The parking lot at the hotel was completely buried and it was looking as though we’d be surviving on microwave popcorn and Snickers bars. Fortunately, the local plowmen managed to carve a path out of the lot and the roads were clear enough for us to relocate a few miles up the road at a hotel that did have the necessary amenities.

As cabin fever set in, we managed to entertain ourselves with drinks, Draw Something and the BCS National Championship. However, that night we both agreed we had to give the road a shot the next day lest we go completely stir crazy.

It took nearly twice as long as it should have, and Indiana had far worse roads than those we drove in Michigan. But with Podcasts and road game apps, we managed to survive it in tact, without one major scare.

I know Oregon has been hit with some snow this year, but if any of you out west are looking for an adventure, please come visit the Midwest in the winter months. This recent road trip helped me appreciate the mild, rainy winters of Oregon all the more.

4.5 years and still adjusting,


six pointers to the wacked-out server lady.

Annie and I went to a new restaurant with a couple friends on Friday. It’s next to and affiliated with a pretty popular place, Taste, and it has that upscale, speakeasy, farm-to-table feel that is trending more and more. It’s called E+D (Eat plus Drink) and this is my review.

The cocktails were great, the food was pretty good, but the waitstaff was phenomenal. And  by ‘phenomenal’ I mainly mean ‘hilarious’ and/or ‘embarrassing.’ I chalked it up to them getting their sea legs, since they just opened, but part of it might also have been because our server seemed to be a teensy bit psycho.

In the interest of being a helpful patron, I’d like to share some tips with that nice woman who served us. I organized these chronologically so as to recreate the experience. I think it will help her to walk through from start to finish.

  1. When guests opt to ‘wait for a table to open up downstairs,’ just let them grab a cocktail and wait. No need to stress out. No need to push the ‘open table’ – which is a low coffee table with high chairs, positioned conveniently below the giant TV playing Toy Story and just off the busy path of traffic to and fro the bar.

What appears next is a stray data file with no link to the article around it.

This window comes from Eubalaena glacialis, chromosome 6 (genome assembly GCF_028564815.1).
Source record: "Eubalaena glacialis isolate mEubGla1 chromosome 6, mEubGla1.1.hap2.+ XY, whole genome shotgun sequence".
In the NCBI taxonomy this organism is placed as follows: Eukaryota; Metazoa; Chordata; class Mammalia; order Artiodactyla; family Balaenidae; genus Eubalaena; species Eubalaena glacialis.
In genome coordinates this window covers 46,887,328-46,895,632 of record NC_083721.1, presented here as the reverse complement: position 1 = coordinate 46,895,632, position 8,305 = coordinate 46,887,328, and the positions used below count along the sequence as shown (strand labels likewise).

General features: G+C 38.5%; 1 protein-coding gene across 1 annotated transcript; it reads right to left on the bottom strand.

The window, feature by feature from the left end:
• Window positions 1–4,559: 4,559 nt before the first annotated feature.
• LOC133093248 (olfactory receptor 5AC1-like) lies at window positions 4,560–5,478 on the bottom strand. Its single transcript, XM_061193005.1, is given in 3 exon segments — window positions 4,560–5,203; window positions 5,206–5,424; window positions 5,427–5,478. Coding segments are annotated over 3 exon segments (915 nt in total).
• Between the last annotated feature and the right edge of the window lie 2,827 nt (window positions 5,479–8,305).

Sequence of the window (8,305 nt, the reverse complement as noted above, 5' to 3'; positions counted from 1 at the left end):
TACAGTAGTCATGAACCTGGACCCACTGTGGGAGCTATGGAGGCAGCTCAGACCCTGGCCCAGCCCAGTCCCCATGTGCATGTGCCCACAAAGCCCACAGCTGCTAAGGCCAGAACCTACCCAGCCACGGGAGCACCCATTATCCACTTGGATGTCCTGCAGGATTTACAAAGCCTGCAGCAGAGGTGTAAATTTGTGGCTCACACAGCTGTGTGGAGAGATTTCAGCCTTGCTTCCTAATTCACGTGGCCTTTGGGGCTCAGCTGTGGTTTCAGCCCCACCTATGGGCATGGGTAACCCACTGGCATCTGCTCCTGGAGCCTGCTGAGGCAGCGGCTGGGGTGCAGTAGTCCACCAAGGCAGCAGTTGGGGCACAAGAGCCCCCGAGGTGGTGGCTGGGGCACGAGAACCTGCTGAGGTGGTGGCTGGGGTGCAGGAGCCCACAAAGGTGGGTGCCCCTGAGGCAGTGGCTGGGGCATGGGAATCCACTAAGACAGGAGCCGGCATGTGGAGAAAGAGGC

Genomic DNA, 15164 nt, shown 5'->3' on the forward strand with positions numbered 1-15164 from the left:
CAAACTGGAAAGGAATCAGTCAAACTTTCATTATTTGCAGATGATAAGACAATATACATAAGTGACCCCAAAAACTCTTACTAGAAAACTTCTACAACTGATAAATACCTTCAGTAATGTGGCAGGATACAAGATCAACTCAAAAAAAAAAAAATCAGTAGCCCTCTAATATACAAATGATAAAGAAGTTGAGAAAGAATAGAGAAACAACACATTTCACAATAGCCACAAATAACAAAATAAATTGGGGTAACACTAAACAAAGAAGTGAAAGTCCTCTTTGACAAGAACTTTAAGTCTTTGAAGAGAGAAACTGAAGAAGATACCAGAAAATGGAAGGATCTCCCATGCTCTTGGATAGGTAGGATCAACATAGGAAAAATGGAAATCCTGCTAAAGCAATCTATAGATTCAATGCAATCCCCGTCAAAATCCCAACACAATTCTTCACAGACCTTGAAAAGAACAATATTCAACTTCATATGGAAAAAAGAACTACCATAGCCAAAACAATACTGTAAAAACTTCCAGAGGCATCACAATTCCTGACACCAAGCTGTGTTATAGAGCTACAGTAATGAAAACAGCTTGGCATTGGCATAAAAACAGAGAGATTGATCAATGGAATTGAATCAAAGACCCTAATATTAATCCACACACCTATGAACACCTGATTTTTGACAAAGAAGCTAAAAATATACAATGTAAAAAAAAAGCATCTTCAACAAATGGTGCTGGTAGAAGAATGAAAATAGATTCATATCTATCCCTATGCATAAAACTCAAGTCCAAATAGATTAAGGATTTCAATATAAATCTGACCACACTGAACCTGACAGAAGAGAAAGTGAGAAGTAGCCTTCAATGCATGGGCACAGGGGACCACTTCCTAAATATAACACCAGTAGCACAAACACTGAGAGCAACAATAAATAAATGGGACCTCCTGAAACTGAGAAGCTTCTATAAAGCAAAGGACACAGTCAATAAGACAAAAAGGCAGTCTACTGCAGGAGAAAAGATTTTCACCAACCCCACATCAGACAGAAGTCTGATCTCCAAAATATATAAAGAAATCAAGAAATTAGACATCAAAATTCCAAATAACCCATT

2. Do please use your inside voice. No need to shout so that all tables can hear everything you say.
  3. When the table is ready, don’t just send your guests downstairs while you run off in the opposite direction. Wait until you are available and walk them down so as to avoid almost certain confusion (see tip #4).
  4. When you say, “Head downstairs and take the table with the two chairs and the bench,” it’s best that you make sure that there are in fact two chairs and a bench, or extra seats to grab. Four people with three seats causes some awkwardness for all the other guests who have no choice but to tolerate the party of four hovering in the middle of the room.
  5. If someone asks about switching the giant TVs from Toy Story to the Pacers game, and you say “Yes! I want to see that game too!” Maybe go ahead and do that. Pixar movies, while fun, kind of step on the ambiance of a restaurant for adults.
  6. If you get in trouble because a couple ‘walked out on you,’ certainly don’t have a crazy, cackling rant about it to your current guests.

That’s it! Just six little improvements and you’ll be struggling a lot less. For any other crazy servers out there, feel free to use any of the above information you can. Just to be clear though, I like you just the way you are and I’ll continue to be amused if you decide to stick to your current strategy.

Seriously though, you should go to E+D. If nothing else, stop in for a drink and a game of ‘guess who the crazy one is.’


the nba.

When I was a wee tyke, I was a big NBA fan. Particularly, I was a fan of the Trailblazers during the Drexler, Porter, Ainge, Robinson, Kersey, Strickland, etc. era. Oh yeah and who could forget Kevin Duckworth?

Once that team dissolved, and the infamous ‘Jailblazers’ took over, I transitioned, as many Oregonians did, to watching college sports.